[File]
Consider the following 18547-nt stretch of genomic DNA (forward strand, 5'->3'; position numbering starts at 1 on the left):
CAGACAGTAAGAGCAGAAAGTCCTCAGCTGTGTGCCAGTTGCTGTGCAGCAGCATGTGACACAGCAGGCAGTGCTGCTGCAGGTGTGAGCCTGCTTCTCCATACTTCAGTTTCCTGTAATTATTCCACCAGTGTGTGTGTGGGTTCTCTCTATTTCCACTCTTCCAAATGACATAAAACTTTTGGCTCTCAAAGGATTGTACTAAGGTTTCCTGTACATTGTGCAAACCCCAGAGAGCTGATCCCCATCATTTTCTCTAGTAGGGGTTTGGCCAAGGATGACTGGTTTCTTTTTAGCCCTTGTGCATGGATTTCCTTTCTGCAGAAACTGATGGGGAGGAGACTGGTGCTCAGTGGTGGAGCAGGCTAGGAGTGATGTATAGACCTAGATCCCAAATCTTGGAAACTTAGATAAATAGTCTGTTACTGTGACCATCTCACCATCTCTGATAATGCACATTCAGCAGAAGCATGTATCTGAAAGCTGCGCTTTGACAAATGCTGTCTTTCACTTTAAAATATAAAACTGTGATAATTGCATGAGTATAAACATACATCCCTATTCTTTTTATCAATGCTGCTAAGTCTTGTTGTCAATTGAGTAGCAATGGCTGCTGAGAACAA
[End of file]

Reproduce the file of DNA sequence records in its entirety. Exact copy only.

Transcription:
Consider the following 18547-nt stretch of genomic DNA (forward strand, 5'->3'; position numbering starts at 1 on the left):
CAGACAGTAAGAGCAGAAAGTCCTCAGCTGTGTGCCAGTTGCTGTGCAGCAGCATGTGACACAGCAGGCAGTGCTGCTGCAGGTGTGAGCCTGCTTCTCCATACTTCAGTTTCCTGTAATTATTCCACCAGTGTGTGTGTGGGTTCTCTCTATTTCCACTCTTCCAAATGACATAAAACTTTTGGCTCTCAAAGGATTGTACTAAGGTTTCCTGTACATTGTGCAAACCCCAGAGAGCTGATCCCCATCATTTTCTCTAGTAGGGGTTTGGCCAAGGATGACTGGTTTCTTTTTAGCCCTTGTGCATGGATTTCCTTTCTGCAGAAACTGATGGGGAGGAGACTGGTGCTCAGTGGTGGAGCAGGCTAGGAGTGATGTATAGACCTAGATCCCAAATCTTGGAAACTTAGATAAATAGTCTGTTACTGTGACCATCTCACCATCTCTGATAATGCACATTCAGCAGAAGCATGTATCTGAAAGCTGCGCTTTGACAAATGCTGTCTTTCACTTTAAAATATAAAACTGTGATAATTGCATGAGTATAAACATACATCCCTATTCTTTTTATCAATGCTGCTAAGTCTTGTTGTCAATTGAGTAGCAATGGCTGCTGAGAACAA